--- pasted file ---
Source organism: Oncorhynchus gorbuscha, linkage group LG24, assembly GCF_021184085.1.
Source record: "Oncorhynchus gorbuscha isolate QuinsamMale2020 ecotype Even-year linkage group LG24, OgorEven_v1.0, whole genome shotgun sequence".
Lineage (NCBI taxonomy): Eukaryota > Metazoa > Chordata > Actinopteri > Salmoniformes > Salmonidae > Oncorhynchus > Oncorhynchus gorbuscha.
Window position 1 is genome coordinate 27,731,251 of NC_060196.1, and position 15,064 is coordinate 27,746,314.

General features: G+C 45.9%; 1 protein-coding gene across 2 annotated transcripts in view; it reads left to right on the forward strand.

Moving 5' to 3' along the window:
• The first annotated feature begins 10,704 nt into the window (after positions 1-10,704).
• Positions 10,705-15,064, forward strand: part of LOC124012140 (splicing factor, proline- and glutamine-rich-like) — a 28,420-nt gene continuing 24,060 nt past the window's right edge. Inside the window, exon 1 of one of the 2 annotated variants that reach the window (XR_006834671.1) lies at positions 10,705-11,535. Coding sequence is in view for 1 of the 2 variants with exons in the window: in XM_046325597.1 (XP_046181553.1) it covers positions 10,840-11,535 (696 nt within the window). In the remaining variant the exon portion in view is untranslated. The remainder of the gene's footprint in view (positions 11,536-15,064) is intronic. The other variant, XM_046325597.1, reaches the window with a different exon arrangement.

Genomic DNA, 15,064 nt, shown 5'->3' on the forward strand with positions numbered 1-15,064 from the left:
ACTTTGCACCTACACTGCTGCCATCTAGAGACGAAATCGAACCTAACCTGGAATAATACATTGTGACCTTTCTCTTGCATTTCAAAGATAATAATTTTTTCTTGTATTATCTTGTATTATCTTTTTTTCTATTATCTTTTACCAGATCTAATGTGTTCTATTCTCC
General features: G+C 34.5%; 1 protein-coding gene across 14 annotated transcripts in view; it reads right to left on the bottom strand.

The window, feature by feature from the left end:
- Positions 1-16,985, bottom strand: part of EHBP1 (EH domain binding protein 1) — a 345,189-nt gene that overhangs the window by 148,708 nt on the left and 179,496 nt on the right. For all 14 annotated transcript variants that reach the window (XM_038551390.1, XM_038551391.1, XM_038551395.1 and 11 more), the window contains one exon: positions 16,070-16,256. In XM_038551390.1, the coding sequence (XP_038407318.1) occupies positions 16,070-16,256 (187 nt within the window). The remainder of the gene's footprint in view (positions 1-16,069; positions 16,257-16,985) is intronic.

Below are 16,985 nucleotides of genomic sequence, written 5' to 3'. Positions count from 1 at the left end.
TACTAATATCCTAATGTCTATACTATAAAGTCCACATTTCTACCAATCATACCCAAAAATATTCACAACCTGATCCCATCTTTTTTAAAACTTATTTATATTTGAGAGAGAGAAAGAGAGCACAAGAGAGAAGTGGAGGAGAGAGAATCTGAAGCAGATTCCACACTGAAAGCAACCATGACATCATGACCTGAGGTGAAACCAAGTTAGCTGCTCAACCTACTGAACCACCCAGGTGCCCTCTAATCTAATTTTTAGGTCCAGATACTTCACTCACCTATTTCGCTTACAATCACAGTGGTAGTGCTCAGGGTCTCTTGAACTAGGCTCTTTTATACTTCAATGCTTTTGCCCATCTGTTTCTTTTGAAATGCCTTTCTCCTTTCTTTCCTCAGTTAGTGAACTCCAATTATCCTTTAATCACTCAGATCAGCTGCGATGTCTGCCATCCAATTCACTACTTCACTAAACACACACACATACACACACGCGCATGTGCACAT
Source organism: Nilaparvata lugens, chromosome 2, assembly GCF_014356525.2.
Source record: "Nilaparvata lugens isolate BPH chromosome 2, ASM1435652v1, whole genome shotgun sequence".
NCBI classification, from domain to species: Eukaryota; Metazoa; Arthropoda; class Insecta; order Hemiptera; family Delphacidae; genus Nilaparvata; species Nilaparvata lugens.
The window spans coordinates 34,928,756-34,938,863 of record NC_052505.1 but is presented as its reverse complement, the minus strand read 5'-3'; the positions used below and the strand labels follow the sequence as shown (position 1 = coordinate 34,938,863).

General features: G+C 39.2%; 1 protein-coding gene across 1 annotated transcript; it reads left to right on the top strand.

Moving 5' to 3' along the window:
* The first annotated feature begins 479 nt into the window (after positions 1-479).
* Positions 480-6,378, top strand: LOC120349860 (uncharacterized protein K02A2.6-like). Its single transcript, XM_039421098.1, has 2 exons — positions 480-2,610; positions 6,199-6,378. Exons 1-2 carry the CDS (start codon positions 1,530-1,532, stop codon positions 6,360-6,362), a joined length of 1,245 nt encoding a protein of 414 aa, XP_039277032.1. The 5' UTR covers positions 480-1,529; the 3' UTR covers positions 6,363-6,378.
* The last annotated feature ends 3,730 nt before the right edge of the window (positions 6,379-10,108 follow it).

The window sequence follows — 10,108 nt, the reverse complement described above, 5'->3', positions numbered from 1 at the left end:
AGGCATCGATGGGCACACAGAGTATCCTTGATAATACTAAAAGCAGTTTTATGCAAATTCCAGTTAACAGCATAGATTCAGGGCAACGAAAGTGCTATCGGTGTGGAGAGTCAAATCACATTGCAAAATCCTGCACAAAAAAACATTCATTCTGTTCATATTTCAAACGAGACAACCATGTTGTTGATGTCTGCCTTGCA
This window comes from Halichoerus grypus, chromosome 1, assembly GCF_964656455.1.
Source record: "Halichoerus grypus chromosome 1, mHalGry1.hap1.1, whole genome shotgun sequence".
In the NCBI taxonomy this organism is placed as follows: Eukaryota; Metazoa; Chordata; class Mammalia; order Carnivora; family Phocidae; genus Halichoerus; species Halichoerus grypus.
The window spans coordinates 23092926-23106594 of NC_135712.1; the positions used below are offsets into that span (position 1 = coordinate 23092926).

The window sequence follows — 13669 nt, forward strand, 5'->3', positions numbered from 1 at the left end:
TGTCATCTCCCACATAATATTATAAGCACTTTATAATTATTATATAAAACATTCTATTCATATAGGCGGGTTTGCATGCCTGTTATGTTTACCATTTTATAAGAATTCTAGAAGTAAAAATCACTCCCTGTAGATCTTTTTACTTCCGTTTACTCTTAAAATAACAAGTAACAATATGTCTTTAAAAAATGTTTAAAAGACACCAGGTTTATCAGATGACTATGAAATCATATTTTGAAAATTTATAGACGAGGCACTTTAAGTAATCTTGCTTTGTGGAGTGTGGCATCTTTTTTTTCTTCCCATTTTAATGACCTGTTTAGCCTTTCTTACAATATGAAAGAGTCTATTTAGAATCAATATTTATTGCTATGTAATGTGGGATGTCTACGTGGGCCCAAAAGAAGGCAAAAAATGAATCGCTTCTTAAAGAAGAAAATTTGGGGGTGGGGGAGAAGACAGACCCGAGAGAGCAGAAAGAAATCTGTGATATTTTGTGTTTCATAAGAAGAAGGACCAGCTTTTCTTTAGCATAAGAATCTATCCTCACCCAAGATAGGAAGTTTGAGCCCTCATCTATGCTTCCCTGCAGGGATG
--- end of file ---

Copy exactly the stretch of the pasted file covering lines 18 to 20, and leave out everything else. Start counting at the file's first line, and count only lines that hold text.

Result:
NCBI classification, from domain to species: Eukaryota; Metazoa; Arthropoda; class Insecta; order Hemiptera; family Delphacidae; genus Nilaparvata; species Nilaparvata lugens.
The window spans coordinates 34,928,756-34,938,863 of record NC_052505.1 but is presented as its reverse complement, the minus strand read 5'-3'; the positions used below and the strand labels follow the sequence as shown (position 1 = coordinate 34,938,863).

General features: G+C 39.2%; 1 protein-coding gene across 1 annotated transcript; it reads left to right on the top strand.